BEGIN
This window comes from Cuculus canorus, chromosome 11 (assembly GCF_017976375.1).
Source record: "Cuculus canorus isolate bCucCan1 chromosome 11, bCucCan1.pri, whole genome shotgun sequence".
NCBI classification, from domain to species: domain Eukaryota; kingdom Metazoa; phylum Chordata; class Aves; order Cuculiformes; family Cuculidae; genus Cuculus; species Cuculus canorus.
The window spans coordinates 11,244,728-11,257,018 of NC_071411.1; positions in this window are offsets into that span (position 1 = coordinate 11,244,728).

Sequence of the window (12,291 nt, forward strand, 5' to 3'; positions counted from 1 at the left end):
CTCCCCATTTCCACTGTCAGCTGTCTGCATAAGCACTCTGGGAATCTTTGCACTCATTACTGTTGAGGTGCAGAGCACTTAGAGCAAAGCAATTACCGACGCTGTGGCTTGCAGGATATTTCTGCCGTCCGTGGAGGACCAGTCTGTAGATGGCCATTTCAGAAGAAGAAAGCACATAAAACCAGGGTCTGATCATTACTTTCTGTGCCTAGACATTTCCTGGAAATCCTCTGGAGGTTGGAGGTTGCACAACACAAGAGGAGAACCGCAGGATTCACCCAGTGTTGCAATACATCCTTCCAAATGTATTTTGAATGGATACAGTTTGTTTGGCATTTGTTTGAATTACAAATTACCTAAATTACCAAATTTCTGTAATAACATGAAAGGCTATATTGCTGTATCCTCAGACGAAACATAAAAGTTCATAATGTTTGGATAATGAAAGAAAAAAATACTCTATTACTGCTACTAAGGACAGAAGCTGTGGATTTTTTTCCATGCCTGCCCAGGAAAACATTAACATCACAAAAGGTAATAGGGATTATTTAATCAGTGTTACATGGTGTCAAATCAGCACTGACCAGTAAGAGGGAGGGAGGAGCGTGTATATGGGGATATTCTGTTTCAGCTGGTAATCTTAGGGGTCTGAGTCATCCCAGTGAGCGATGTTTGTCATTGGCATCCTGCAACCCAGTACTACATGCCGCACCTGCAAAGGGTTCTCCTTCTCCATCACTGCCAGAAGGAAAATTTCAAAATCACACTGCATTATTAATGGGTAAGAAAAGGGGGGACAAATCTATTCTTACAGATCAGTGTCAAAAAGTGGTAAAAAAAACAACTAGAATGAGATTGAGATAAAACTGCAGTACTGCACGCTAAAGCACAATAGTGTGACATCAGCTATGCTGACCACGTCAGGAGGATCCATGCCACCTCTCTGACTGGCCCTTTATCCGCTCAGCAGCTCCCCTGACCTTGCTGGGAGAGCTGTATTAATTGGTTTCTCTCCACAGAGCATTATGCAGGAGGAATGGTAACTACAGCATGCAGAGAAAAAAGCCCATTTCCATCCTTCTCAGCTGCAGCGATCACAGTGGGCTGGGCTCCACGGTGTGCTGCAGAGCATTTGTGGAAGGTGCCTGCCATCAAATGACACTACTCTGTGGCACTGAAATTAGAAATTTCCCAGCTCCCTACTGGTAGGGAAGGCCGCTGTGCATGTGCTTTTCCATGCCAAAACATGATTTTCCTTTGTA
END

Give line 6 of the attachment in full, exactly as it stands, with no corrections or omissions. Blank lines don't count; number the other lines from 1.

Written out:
CTCCCCATTTCCACTGTCAGCTGTCTGCATAAGCACTCTGGGAATCTTTGCACTCATTACTGTTGAGGTGCAGAGCACTTAGAGCAAAGCAATTACCGACGCTGTGGCTTGCAGGATATTTCTGCCGTCCGTGGAGGACCAGTCTGTAGATGGCCATTTCAGAAGAAGAAAGCACATAAAACCAGGGTCTGATCATTACTTTCTGTGCCTAGACATTTCCTGGAAATCCTCTGGAGGTTGGAGGTTGCACAACACAAGAGGAGAACCGCAGGATTCACCCAGTGTTGCAATACATCCTTCCAAATGTATTTTGAATGGATACAGTTTGTTTGGCATTTGTTTGAATTACAAATTACCTAAATTACCAAATTTCTGTAATAACATGAAAGGCTATATTGCTGTATCCTCAGACGAAACATAAAAGTTCATAATGTTTGGATAATGAAAGAAAAAAATACTCTATTACTGCTACTAAGGACAGAAGCTGTGGATTTTTTTCCATGCCTGCCCAGGAAAACATTAACATCACAAAAGGTAATAGGGATTATTTAATCAGTGTTACATGGTGTCAAATCAGCACTGACCAGTAAGAGGGAGGGAGGAGCGTGTATATGGGGATATTCTGTTTCAGCTGGTAATCTTAGGGGTCTGAGTCATCCCAGTGAGCGATGTTTGTCATTGGCATCCTGCAACCCAGTACTACATGCCGCACCTGCAAAGGGTTCTCCTTCTCCATCACTGCCAGAAGGAAAATTTCAAAATCACACTGCATTATTAATGGGTAAGAAAAGGGGGGACAAATCTATTCTTACAGATCAGTGTCAAAAAGTGGTAAAAAAAACAACTAGAATGAGATTGAGATAAAACTGCAGTACTGCACGCTAAAGCACAATAGTGTGACATCAGCTATGCTGACCACGTCAGGAGGATCCATGCCACCTCTCTGACTGGCCCTTTATCCGCTCAGCAGCTCCCCTGACCTTGCTGGGAGAGCTGTATTAATTGGTTTCTCTCCACAGAGCATTATGCAGGAGGAATGGTAACTACAGCATGCAGAGAAAAAAGCCCATTTCCATCCTTCTCAGCTGCAGCGATCACAGTGGGCTGGGCTCCACGGTGTGCTGCAGAGCATTTGTGGAAGGTGCCTGCCATCAAATGACACTACTCTGTGGCACTGAAATTAGAAATTTCCCAGCTCCCTACTGGTAGGGAAGGCCGCTGTGCATGTGCTTTTCCATGCCAAAACATGATTTTCCTTTGTA